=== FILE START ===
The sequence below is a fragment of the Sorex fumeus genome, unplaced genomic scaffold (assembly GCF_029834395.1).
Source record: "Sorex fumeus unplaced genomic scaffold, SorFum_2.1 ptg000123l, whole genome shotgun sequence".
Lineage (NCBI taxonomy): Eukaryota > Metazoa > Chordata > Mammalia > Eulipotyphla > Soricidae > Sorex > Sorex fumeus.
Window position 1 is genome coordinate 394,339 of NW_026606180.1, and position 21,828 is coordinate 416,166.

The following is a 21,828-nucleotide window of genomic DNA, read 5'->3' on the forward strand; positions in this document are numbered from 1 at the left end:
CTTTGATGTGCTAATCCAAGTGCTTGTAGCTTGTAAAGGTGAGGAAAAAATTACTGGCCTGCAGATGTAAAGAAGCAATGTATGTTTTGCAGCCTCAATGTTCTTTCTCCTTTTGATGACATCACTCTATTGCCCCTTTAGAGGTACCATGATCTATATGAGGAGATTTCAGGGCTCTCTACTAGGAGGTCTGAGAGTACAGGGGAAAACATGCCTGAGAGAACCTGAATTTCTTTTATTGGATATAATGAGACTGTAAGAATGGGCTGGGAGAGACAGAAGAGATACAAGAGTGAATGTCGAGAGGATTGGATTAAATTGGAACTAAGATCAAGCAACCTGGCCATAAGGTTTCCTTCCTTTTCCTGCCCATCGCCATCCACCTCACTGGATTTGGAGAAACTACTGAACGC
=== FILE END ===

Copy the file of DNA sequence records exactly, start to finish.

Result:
The sequence below is a fragment of the Sorex fumeus genome, unplaced genomic scaffold (assembly GCF_029834395.1).
Source record: "Sorex fumeus unplaced genomic scaffold, SorFum_2.1 ptg000123l, whole genome shotgun sequence".
Lineage (NCBI taxonomy): Eukaryota > Metazoa > Chordata > Mammalia > Eulipotyphla > Soricidae > Sorex > Sorex fumeus.
Window position 1 is genome coordinate 394,339 of NW_026606180.1, and position 21,828 is coordinate 416,166.

The following is a 21,828-nucleotide window of genomic DNA, read 5'->3' on the forward strand; positions in this document are numbered from 1 at the left end:
CTTTGATGTGCTAATCCAAGTGCTTGTAGCTTGTAAAGGTGAGGAAAAAATTACTGGCCTGCAGATGTAAAGAAGCAATGTATGTTTTGCAGCCTCAATGTTCTTTCTCCTTTTGATGACATCACTCTATTGCCCCTTTAGAGGTACCATGATCTATATGAGGAGATTTCAGGGCTCTCTACTAGGAGGTCTGAGAGTACAGGGGAAAACATGCCTGAGAGAACCTGAATTTCTTTTATTGGATATAATGAGACTGTAAGAATGGGCTGGGAGAGACAGAAGAGATACAAGAGTGAATGTCGAGAGGATTGGATTAAATTGGAACTAAGATCAAGCAACCTGGCCATAAGGTTTCCTTCCTTTTCCTGCCCATCGCCATCCACCTCACTGGATTTGGAGAAACTACTGAACGC